Whitfield County recently approved a new county seal after a vote on a proposed design was postponed in May to give a local graphic designer time to offer suggestions at no cost.

The county’s seal heading into this year was similar to the black and white Georgia state seal that first appeared in the mid-1950s.

The first attempt at a new design sought to blend elements of the county’s history using color. In the center of that proposed seal was a charging soldier who was surrounded by a train, cow, bicyclist, roll of carpet, cannon and American Indian headdress.

The seal recently approved includes most of those elements (an arrowhead has been substituted for the headdress, and a chicken and grain have been added to the cow), but the soldier has been removed from the center of the seal, which now features an outline of the county highlighted by what appears to be a gleaming sun rising over a mountain. This seal features “softer” colors of light blue and green, while the earlier proposal utilized darker hues of rust and blue. In another tip to the county’s Civil War heritage, swords have been added to the outside of this seal.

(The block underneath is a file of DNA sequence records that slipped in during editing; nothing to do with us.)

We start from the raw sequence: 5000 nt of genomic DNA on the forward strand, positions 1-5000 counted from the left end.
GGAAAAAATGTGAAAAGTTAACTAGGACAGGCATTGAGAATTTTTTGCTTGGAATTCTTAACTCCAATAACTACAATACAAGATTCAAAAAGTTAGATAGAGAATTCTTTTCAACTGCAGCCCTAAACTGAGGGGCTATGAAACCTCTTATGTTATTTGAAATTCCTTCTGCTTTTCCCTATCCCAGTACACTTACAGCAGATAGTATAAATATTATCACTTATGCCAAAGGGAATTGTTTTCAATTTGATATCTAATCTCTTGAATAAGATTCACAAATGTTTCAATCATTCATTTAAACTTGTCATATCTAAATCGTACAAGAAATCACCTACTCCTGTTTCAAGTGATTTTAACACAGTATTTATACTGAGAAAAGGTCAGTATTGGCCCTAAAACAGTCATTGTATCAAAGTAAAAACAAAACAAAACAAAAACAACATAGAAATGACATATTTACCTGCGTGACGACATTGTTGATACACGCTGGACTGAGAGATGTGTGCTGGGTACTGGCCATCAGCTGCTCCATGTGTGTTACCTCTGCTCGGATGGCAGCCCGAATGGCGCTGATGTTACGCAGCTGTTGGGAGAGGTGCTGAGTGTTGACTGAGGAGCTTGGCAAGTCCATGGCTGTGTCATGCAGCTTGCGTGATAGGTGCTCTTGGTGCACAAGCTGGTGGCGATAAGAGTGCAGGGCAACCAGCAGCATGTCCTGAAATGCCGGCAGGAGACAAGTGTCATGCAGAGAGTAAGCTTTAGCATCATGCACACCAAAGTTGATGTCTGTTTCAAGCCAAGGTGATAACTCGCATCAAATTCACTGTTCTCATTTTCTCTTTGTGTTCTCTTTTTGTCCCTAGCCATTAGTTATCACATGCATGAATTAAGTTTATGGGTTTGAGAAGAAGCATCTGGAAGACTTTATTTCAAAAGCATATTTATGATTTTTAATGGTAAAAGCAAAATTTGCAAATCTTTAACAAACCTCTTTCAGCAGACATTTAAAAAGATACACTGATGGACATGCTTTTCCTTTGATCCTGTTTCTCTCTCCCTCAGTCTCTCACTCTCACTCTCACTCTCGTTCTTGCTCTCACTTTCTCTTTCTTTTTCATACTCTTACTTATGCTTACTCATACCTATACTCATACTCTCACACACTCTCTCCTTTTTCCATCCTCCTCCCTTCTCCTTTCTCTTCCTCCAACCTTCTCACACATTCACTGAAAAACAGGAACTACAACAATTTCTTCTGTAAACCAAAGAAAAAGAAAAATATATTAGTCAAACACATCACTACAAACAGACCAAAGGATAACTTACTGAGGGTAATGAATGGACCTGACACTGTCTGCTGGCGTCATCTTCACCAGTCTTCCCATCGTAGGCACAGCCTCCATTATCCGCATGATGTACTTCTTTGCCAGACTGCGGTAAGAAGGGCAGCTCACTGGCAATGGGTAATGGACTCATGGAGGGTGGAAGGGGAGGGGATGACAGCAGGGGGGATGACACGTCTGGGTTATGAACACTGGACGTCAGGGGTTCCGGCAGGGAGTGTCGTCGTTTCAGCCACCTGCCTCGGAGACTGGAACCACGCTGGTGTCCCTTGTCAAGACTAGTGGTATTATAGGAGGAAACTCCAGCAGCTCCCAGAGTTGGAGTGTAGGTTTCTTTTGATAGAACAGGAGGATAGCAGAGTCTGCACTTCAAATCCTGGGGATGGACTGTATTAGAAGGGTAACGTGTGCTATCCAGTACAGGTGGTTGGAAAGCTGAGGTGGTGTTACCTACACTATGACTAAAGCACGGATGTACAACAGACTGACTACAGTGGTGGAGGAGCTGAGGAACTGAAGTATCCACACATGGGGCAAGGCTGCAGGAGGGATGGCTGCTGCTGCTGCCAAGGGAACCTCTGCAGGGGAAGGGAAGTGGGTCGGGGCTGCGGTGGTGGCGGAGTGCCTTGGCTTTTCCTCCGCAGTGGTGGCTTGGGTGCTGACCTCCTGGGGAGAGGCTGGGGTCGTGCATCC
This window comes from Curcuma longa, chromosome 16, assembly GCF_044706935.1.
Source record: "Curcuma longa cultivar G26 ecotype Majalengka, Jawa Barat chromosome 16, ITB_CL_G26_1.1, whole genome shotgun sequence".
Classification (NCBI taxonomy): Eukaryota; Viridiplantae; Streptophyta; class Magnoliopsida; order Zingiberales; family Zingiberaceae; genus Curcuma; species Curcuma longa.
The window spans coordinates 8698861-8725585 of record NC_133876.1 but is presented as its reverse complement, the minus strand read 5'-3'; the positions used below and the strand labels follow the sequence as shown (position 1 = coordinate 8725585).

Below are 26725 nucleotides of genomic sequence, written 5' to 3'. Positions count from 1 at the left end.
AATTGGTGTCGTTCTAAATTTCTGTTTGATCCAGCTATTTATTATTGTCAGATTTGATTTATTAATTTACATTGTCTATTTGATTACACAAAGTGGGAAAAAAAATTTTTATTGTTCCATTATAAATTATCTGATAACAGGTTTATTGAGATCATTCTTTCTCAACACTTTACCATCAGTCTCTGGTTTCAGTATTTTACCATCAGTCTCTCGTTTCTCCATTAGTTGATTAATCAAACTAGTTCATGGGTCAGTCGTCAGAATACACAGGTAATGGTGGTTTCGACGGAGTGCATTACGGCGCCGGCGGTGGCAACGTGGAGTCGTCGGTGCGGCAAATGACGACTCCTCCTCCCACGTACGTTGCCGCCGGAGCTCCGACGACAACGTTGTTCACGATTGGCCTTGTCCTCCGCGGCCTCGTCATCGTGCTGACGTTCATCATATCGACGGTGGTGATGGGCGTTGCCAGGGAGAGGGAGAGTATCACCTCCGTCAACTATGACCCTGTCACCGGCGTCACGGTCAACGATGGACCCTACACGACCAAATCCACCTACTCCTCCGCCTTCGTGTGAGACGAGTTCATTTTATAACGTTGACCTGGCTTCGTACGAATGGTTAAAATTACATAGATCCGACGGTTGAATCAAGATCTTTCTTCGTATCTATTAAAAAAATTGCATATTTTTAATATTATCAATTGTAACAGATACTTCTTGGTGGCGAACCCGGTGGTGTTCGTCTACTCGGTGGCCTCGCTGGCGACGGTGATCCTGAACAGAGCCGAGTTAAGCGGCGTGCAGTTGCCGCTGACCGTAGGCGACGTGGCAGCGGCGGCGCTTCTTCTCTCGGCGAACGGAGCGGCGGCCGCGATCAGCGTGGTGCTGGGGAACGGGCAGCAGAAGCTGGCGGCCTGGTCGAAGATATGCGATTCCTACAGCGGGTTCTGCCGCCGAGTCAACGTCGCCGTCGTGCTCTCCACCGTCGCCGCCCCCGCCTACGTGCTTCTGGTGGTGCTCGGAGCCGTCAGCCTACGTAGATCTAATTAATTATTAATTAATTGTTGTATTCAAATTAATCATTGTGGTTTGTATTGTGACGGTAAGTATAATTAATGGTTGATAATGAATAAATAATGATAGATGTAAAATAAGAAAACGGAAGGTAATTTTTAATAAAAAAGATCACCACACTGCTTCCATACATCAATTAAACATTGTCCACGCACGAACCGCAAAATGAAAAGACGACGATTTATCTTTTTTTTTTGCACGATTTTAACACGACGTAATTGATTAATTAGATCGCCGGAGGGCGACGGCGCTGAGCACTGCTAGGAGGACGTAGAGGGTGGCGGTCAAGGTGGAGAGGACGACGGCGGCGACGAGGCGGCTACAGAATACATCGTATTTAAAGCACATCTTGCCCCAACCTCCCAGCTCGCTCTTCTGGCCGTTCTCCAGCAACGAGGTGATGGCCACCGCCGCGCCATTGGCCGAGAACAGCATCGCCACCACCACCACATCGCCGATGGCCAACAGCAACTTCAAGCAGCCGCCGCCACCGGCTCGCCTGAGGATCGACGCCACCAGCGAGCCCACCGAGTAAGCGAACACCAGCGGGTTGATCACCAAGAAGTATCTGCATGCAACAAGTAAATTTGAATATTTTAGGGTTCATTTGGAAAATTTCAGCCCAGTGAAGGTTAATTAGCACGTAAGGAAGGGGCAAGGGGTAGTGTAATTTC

The reasoning behind the symbols include that Indian tribes occupied Whitfield County for hundreds of years (arrowhead); the county was the site of several Civil War battles in Dug Gap, Rocky Face Ridge and Tunnel Hill (the swords and cannon); the railroad has been an integral part of the county’s commerce for some 150 years (train); the county still has farming roots (cow, chicken and grain), but has grown to become the center of the floorcovering industry (roll of carpet); and one of the county’s emerging industries is tourism (bicyclist).

County officials asked for public input for a seal design and advertised a comment period on the first seal design on the county’s Web site www.whitfieldcountyga.com.

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